ECL advocates stump on trams, in classrooms and for Tao Society.
By Jenny Coyle
It was the senator, not Sierra Club activist Sheila Bosworth who struck up the conversation.
an Iowa Chapter member, was in Washington, D.C., during a lobby week
for the Club's End
Commercial Logging on Federal Lands Campaign, and found herself
in one of the underground Senate tram cars with Sen. Conrad Burns,
a Montana Republican - and die-hard logging advocate.
Burns leaned forward and asked what Bosworth's button said. "Stop Logging Our National Forests," she said matter-of-factly, and a red-faced Burns replied somewhat less than diplomatically that Bosworth should be ashamed of herself.
Bosworth was just doing her part to educate the public about
the Club's campaign. She's the one who convinced Rep. Jim Leach
(R-Iowa) to author - along with Rep. Cynthia McKinney (D-Ga.)
- H.R. 1396, the bill to end commercial logging on federal lands.
Now she's always looking for co-sponsors.
"The high point in the year 2000 was that we got 99 co-sponsors on
the bill," said Sean Cosgrove, the Club's national forest policy specialist,
who added with a chuckle, "The low point was that we got 99 co-sponsors
on the bill."
One more co-sponsor doesn't make a difference in whether the bill
begins its move through the committee process in the House. And in
fact, if George Brown (D-Calif.) hadn't passed away this year, the
campaign would have reached that goal.
"Sure, we'd like 100, and Rep. McKinney was eager for us to get there," said ECL Campaign Committee Chair Bernie Zaleha in Idaho. "But the big picture is that we got three times more than we had in the previous session of Congress. I'm sure we'll exceed 100 in the next session."
Zaleha, who spent three separate weeks in Washington, D.C., to lobby on the bill, said it's easier to build support when he can point out that the campaign is one of the Sierra Club's top four priorities. "They realize it's not just a 'feel good' piece of legislation," he said.
Only 4 percent of America's old-growth forests are still standing, and 75 percent of those remaining are within national forest boundaries. Not only is commercial logging allowed, but it's being subsidized by taxpayers at a huge loss - to the tune of $2 billion between 1992 and 1997, according to the federal General Accounting Office. More than 440,000 miles of roads now scar national forests, and the overwhelming majority of them were built for the logging industry and paid for by American taxpayers.
Zaleha has traveled the country talking about the importance of halting this travesty. He has addressed Club groups, chapters and regional conservation committees, as well as other organizations, like the Tao Society of Salt Lake City, where a student translated his speech for the native-born Chinese members. He has also discussed the Forest Service's activities on national forests in venues like an Arizona radio talk show called "See You in Court." And in December he gave the opening address to a conference in Hendersonville, N.C., organized by the Religious Campaign for Forest Conservation. The ECL committee co-sponsored the event.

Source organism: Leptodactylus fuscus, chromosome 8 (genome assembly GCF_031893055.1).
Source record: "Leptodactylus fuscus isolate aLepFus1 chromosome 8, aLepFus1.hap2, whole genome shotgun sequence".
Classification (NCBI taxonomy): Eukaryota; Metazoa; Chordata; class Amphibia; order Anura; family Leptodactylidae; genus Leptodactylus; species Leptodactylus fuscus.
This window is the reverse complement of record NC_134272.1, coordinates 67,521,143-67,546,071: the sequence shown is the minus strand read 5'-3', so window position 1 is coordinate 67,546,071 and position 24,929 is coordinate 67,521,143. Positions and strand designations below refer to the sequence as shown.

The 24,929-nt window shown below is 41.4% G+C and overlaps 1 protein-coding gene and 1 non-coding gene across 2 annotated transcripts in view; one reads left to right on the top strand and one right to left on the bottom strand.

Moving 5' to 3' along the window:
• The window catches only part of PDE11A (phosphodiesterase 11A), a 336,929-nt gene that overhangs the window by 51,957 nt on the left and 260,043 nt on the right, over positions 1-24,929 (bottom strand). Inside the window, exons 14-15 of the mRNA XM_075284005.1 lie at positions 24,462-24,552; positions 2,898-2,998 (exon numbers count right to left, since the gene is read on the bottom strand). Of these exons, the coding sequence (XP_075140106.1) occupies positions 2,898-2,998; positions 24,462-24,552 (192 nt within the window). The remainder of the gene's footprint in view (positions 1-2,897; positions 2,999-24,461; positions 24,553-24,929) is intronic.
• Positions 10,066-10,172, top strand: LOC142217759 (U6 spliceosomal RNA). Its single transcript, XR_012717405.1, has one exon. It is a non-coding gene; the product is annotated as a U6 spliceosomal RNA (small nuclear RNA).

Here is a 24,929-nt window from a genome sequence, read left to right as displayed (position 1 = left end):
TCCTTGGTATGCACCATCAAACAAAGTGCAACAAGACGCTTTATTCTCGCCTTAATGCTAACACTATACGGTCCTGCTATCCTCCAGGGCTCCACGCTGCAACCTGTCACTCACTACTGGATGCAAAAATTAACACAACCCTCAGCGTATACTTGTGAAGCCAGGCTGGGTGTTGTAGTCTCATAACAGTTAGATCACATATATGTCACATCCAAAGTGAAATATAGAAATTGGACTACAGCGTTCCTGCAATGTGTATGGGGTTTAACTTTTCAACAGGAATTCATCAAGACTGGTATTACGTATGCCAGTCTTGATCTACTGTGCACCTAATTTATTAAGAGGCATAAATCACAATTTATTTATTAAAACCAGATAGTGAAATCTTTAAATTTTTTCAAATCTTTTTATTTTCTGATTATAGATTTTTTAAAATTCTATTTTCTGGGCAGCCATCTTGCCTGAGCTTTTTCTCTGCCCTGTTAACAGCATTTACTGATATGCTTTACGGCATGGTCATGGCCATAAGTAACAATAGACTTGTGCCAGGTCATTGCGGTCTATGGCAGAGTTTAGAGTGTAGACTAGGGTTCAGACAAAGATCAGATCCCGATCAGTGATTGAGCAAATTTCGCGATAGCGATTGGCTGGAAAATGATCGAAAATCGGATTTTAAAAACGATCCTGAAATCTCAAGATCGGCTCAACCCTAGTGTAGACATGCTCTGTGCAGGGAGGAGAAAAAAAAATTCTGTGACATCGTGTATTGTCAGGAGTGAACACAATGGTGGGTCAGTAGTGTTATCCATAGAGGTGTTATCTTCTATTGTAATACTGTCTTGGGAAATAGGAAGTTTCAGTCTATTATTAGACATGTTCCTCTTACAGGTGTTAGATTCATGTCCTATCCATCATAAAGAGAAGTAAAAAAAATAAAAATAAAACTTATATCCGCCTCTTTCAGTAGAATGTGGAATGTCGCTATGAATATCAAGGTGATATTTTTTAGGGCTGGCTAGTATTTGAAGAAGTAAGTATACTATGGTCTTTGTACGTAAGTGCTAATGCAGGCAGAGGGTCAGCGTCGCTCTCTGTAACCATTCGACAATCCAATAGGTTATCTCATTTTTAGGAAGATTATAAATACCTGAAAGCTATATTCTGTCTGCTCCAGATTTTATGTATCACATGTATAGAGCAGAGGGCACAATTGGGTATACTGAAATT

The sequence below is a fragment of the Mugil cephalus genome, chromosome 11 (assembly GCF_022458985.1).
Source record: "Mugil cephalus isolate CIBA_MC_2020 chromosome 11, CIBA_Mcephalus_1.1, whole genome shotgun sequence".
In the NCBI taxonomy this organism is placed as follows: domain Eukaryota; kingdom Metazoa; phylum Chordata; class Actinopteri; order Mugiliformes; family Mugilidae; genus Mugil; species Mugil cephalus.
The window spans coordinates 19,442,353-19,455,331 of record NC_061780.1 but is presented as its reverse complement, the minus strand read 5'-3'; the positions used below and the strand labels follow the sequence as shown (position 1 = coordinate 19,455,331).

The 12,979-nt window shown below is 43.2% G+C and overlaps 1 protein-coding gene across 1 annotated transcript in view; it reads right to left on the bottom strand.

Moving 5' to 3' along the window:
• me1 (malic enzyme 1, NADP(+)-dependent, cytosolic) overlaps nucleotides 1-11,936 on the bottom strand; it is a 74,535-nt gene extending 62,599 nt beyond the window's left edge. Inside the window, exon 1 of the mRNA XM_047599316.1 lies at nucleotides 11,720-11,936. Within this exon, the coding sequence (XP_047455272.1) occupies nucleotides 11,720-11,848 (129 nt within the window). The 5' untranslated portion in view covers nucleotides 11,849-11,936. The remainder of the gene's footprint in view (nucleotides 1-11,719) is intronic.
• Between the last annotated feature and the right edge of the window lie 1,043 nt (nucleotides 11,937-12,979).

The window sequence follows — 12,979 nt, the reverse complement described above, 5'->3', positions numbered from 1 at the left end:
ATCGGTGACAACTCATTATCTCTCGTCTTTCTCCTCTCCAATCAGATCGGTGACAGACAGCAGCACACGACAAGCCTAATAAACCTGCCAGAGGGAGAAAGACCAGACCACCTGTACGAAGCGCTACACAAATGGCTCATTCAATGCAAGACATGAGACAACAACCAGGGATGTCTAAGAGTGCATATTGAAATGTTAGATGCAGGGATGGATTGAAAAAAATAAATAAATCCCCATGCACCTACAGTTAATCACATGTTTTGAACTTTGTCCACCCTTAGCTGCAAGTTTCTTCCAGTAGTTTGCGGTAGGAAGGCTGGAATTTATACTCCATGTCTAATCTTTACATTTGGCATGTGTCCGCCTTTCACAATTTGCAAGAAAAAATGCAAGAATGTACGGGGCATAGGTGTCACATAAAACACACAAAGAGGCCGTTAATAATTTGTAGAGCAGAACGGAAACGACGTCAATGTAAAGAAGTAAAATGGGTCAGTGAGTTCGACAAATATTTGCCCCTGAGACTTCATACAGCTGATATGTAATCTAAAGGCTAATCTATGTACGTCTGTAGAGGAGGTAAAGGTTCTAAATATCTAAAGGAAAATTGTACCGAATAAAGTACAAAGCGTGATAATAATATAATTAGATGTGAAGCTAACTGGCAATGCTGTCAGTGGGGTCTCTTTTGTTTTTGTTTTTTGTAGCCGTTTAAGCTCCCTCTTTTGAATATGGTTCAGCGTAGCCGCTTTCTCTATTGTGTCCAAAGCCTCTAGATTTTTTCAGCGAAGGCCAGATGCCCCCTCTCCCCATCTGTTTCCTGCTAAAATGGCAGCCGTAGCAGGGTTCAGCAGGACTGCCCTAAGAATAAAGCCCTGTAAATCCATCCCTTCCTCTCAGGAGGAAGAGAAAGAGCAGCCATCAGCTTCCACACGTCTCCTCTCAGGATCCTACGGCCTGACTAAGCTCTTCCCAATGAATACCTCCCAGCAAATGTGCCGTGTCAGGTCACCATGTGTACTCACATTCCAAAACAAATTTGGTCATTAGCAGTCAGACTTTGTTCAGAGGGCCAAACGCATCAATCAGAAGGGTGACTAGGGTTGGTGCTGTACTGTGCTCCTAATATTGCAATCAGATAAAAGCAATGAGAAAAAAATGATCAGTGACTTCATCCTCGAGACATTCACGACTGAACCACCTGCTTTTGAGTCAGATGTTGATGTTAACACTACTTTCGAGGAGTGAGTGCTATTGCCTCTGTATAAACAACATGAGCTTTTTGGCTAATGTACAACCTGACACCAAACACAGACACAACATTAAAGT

The campaign published and distributed "Seeing the Forests for Their Green,"
a report written by two independent economists who prove that protecting
and restoring national forests produces more jobs and economic benefits
than logging does.
||Clyde Hanson, an ECL campaign committee
member and treasurer of the North Star (Minnesota) Chapter, held
a press conference in Duluth when the report was released, and
the ensuing media attention landed him in front of a classroom
at the University of Minnesota's School of Natural Resources.
"It was a course on the economics of natural resources, and the students
were about half conservation biologists and half foresters," said
Hanson. He talked about the ECL campaign and showed the campaign's
video, "This is Your Land." "It was a good way to target and educate
grad students who could be allies or valuable activists," Hanson said.
It wasn't all good news for the campaign, however. The passage of Sen. Ron Wyden's (D-Ore.) onerous "Clearcuts for Kids" bill, S. 1608, kept in place an outdated incentive for politicians in timber communities to advocate for logging.
"But we were able to stop the worst parts of the bill that would have mandated that counties use their funds for logging projects and raided Forest Service budgets for recreation and wilderness management," Cosgrove said.
In another setback, there was an increase in subsidies for logging in the Forest Service fiscal year 2001 budget.
"Our challenges in the coming year will be to continue our outreach to the public and Club members, build more congressional support, fight off pro-logging legislation and bad administrative policies, and gain more support among scientists, economists and other professionals," said Cosgrove.
Maybe they can get Sheila Bosworth to ride the Senate tram every day.
(top) Supposedly Serene: It looks like a playful outing at the Scott
River on California's Klamath National Forest. But don't be deceived,
said Devorah Chirco-Macdonald of Aptos, CA, who won a photo contest
held by the End Commercial Logging on Federal Lands Campaign. "Logging
surrounds this area, and we heard and saw logging trucks constantly,"
she said. Contest organizers asked for pictures taken in national
forests where logging was under way, or where timber sales were planned.
Up to Top